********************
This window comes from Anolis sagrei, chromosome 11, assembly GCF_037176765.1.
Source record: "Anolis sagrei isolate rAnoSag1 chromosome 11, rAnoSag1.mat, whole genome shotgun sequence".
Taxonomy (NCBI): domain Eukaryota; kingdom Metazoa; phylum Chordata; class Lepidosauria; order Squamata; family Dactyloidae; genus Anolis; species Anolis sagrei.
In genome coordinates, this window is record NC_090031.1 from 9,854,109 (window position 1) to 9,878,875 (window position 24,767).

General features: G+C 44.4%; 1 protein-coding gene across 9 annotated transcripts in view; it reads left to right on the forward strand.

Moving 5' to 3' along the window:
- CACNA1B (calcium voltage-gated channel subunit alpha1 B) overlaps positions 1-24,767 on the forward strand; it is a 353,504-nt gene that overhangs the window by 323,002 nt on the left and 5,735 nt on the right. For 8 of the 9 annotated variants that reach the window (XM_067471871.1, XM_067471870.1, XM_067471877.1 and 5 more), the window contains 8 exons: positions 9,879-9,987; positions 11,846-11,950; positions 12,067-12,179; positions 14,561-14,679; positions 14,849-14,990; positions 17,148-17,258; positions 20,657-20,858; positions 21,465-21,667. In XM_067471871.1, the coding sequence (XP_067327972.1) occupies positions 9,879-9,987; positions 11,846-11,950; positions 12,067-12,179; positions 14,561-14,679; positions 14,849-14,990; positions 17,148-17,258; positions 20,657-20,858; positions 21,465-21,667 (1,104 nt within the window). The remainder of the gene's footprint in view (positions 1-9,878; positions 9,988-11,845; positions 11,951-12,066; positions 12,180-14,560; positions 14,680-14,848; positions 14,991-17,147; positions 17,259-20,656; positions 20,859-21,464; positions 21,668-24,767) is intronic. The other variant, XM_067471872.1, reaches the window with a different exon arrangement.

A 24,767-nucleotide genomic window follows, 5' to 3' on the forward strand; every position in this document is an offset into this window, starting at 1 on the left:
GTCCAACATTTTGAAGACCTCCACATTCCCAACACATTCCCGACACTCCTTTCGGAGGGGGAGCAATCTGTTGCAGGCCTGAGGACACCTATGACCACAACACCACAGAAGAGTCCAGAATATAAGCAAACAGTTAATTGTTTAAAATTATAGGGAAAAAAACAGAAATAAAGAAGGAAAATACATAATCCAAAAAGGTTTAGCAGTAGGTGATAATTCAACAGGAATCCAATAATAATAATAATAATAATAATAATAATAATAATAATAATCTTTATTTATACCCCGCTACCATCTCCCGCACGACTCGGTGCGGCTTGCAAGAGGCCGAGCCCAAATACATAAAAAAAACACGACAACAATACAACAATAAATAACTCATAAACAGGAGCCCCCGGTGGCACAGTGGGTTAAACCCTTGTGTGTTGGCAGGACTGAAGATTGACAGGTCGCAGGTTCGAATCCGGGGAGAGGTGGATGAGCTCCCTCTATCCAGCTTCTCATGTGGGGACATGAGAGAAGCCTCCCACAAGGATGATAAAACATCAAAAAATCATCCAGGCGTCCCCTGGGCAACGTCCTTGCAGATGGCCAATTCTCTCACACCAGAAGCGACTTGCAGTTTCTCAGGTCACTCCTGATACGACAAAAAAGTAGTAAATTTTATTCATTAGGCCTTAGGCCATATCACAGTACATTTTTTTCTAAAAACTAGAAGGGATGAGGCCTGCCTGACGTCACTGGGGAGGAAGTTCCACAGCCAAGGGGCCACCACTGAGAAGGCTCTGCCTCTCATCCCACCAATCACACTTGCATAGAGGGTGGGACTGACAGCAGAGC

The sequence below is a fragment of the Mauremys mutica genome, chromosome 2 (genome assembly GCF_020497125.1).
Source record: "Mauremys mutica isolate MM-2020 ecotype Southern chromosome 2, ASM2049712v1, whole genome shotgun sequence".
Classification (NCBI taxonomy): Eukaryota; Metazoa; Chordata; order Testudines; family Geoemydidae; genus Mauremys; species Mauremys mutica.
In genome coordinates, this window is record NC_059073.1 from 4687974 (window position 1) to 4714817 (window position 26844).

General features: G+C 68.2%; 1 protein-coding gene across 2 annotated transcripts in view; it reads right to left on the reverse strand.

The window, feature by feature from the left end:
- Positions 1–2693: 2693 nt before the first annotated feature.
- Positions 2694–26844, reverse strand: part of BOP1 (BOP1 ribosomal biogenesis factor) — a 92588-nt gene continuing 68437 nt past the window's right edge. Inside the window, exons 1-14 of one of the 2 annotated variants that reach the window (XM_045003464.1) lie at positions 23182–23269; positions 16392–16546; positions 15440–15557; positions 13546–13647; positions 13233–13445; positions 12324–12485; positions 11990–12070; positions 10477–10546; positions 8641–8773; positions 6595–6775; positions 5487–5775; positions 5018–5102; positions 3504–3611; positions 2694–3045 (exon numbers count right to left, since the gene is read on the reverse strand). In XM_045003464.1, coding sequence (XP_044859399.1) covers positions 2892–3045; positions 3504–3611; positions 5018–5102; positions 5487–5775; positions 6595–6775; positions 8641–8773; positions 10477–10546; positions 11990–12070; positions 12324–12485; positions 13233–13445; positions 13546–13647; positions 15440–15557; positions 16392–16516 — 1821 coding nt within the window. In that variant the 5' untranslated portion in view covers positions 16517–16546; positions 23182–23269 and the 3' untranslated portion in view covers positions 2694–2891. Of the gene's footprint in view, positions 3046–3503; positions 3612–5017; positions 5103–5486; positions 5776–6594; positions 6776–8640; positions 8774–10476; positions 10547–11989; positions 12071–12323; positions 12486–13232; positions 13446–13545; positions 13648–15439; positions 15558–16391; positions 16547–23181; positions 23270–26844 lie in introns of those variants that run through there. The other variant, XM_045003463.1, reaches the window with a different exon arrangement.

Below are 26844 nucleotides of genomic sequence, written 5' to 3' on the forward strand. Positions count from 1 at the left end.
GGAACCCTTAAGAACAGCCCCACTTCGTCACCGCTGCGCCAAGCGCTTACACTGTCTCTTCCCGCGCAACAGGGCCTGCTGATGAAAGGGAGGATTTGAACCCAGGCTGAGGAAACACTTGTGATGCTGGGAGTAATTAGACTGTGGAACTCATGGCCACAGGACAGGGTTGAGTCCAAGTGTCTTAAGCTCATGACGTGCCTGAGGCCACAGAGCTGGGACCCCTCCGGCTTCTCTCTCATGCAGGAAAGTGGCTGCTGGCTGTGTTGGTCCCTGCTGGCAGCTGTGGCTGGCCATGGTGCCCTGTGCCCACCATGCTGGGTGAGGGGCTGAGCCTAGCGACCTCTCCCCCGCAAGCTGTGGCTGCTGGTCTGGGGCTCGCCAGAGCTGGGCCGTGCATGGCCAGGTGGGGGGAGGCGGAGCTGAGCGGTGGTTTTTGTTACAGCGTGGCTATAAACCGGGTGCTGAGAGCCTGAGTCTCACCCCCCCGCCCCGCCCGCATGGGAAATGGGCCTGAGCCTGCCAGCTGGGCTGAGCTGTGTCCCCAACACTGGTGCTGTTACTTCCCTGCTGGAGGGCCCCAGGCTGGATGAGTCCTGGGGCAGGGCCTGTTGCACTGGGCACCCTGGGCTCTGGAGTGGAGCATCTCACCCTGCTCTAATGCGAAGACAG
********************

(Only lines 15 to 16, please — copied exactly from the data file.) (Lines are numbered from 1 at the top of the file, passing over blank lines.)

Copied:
The window, feature by feature from the left end:
- Positions 1–2693: 2693 nt before the first annotated feature.